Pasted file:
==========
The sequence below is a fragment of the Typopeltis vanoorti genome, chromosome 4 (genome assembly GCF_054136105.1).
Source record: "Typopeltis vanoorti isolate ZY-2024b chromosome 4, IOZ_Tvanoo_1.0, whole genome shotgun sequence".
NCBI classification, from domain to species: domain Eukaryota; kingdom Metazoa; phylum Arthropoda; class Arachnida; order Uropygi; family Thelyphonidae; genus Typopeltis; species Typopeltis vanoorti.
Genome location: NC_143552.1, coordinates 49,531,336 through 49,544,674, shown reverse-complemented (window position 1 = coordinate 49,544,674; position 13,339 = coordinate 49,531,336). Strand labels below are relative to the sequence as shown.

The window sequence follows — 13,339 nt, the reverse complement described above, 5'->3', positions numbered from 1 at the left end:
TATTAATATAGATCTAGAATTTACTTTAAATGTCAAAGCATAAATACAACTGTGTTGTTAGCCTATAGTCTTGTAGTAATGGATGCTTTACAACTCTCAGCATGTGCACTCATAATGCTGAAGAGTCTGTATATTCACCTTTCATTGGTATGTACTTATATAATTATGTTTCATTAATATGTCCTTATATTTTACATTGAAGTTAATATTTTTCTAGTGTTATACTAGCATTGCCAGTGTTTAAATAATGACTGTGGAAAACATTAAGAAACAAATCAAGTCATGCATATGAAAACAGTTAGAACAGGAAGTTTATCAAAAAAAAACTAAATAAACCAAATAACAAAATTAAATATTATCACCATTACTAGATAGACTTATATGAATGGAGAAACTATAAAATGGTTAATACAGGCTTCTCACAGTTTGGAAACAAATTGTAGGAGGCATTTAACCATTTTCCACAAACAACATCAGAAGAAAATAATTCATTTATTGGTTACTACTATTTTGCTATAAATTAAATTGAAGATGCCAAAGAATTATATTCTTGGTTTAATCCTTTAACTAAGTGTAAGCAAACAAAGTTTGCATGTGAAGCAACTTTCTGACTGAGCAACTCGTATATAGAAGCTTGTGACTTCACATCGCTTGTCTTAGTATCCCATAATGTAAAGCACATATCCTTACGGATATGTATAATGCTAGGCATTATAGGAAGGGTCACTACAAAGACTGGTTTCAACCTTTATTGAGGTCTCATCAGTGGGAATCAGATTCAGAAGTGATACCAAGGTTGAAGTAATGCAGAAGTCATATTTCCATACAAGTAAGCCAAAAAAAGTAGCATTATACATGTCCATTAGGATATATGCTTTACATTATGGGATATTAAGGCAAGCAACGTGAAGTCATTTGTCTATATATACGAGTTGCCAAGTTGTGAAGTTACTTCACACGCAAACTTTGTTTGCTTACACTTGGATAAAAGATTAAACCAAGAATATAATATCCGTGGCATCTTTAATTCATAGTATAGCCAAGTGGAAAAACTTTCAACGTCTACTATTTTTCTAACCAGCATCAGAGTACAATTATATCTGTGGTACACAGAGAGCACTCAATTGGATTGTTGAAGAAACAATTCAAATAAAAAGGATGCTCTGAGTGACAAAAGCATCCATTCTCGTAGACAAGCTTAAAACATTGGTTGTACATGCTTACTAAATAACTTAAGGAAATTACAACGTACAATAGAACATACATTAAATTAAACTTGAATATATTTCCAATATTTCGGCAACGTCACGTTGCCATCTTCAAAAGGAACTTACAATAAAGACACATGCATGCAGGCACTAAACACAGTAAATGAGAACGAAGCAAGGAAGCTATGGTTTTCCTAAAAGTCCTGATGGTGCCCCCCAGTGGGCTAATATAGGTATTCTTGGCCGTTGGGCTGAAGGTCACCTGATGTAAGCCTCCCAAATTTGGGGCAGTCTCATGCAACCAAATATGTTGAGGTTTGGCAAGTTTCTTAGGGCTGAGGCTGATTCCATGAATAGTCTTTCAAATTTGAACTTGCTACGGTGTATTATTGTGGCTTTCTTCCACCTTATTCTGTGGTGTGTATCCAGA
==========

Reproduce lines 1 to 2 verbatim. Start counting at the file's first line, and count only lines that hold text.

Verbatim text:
The sequence below is a fragment of the Typopeltis vanoorti genome, chromosome 4 (genome assembly GCF_054136105.1).
Source record: "Typopeltis vanoorti isolate ZY-2024b chromosome 4, IOZ_Tvanoo_1.0, whole genome shotgun sequence".